Comfort Retailers Sound Off on Staying Competitive

Comfort independents reveal how they’re staying competitive—especially against big e-tailers.

 

“You can find anything cheaper if you look on the Internet hard enough. And consumers can go back and forth [buying and returning] free of charge from Zappos.com. But we can help them with much more. We do custom Birkenstocks. We can take a customized orthotic [and add] a Birkenstock sole and upper. We also have an informational website. Since [launching it], we have business we never had before. People from the area call us to order shoes. Because we also do custom-made shoes, people fly in from other states without [having been to] us before. They like that we’re a family business and there’s someone they can talk to.”
— Marc Rosen, manager of Best-Made Shoes, Pittsburgh


“We’re trying to expand [our offering] with more unusual colors, limited-edition styles and made-to-order looks people won’t find everywhere. We need to be more [specialized] to be competitive, but we’re a small organization. We carry [well-known] brands and try to break in new ones. It’s been difficult because [those names are] not easily recognized and people are more hesitant to try them. We tried e-commerce, but couldn’t do the volume of Zappos and Amazon. [Via the site] we wanted to increase business in upstate South Carolina, but instead we got orders from Connecticut or Alaska. It was hard to regulate our in-store and Internet inventories, and it became a big hassle.”
— Michael Kessinger, owner of Barefoot Comfort, Greenville, S.C.


“We always do a price-match guarantee. We’ll match Zappos and do free shipping [on phone orders]. We also push customer service. That’s our big thing. If customers have an issue with their shoes, we can take care of it right [at our store]. We’re also working with hospitals, doctors and nurses and offer medical discounts of 15 percent. We go to medical trade shows and attend vendor days at hospitals. We advertise on hospital intranet sites. Our e-commerce site is still new and mainly directs traffic to our stores. We also do a monthly newsletter and are on Facebook and Twitter. On Facebook, we [did a promotion] in which the first person to say hello to our associate Megan got 10 percent off.”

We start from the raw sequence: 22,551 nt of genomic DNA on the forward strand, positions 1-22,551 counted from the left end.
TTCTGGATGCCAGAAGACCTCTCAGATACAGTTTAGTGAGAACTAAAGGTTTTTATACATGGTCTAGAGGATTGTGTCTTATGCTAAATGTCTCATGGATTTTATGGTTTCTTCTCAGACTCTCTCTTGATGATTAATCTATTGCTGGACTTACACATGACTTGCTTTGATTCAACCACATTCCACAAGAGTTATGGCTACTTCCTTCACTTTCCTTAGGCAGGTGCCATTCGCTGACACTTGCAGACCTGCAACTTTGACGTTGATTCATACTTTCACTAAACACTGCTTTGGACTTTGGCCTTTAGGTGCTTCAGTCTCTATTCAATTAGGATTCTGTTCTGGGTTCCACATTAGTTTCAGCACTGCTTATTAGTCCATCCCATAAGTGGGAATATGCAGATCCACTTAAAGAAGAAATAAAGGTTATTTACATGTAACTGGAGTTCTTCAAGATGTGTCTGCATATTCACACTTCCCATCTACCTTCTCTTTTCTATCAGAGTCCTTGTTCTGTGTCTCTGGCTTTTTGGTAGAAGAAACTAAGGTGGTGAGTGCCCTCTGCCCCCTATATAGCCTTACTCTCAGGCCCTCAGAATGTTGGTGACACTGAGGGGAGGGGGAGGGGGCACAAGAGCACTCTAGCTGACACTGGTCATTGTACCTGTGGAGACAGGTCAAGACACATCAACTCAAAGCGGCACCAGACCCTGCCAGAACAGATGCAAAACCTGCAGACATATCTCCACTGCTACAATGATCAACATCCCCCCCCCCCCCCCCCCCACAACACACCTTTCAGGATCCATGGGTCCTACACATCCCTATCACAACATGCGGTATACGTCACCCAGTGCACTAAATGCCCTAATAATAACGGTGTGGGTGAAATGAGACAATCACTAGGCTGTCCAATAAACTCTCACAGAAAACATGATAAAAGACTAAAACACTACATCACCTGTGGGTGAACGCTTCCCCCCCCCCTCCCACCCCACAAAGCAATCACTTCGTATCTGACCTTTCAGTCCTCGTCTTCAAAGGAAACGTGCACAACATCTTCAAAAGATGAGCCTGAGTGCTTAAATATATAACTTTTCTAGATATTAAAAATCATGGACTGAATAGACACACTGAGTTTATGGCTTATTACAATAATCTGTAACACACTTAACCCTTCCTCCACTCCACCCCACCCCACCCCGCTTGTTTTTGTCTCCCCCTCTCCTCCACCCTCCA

— Traci Goodnough, owner of For Feets Sake, Milford, Mich.


“We have a website, but it’s mainly informational. While our shoes may be a few bucks more [than elsewhere online], people come here knowing they’ll deal with someone one-on-one. We’re an old-fashioned store, sending postcards and advertising in local papers. We also have a customer referral program. If someone refers a friend, we credit [both parties] with a [credit toward] our 10th-pair-free program. [For comparison shoppers], if customers find a style online for $10 cheaper, we’ll help them out with $10. We’re not about price gouging, [even though] we’re a small business and don’t get the pricing discounts of a Zappos or a shoe warehouse.”
— Pam Mundy, manager of The Comfort Shoe Source, Glen Burnie, Md.


“We’ll match any price. We will not lose a sale. All [associates] have the authority to do whatever it takes for a sale. [Because e-tailers] have liberal return policies that have affected us, we follow suit. We can’t blink at a refund.”
— Max Hanberg, owner of Solvang Shoe Store, Solvang, Calif.

“We try to be better than every competitor, whether it’s [on the] internet, a fashion store, DSW or Payless. We have the best selection possible, and treat our customers better than anyone else. We have fun on the sales floor. [Recently], my wife had just come back from playing tennis and still wearing her tennis outfit, waited on customers for 2 1/2 hours, selling $4,000 worth of shoes. We do special things for customers. We include fitting devices free of charge. We [also] repair shoes for free by taking them to an outside shoemaker. When customers come to pick them up, they might buy something else.”
John Weingarten, co-owner, The Shoe Spa, Palm Beach Gardens, Fla.

“We have an informational web site. Since the [Internet], we have business we never [had] before. People [from our] area call us to order shoes from any [of our] brands. We [also] custom-make shoes, so people fly in from other states without knowing us. You can find anything cheaper if you look on the Internet hard enough, [so] we’re also on Facebook and Twitter. We advertise on radio and T.V. [Consumers] like that we’re a family business and there’s someone they can talk to. They can go back and forth [buying and returning] free of charge from Zappos, but we can help them figure out something more. For Birkenstock’s Arizona, Zappos [may] still be limited since we can do custom Birkenstocks. We can take a customized orthotic [with] Birkenstock sole and upper.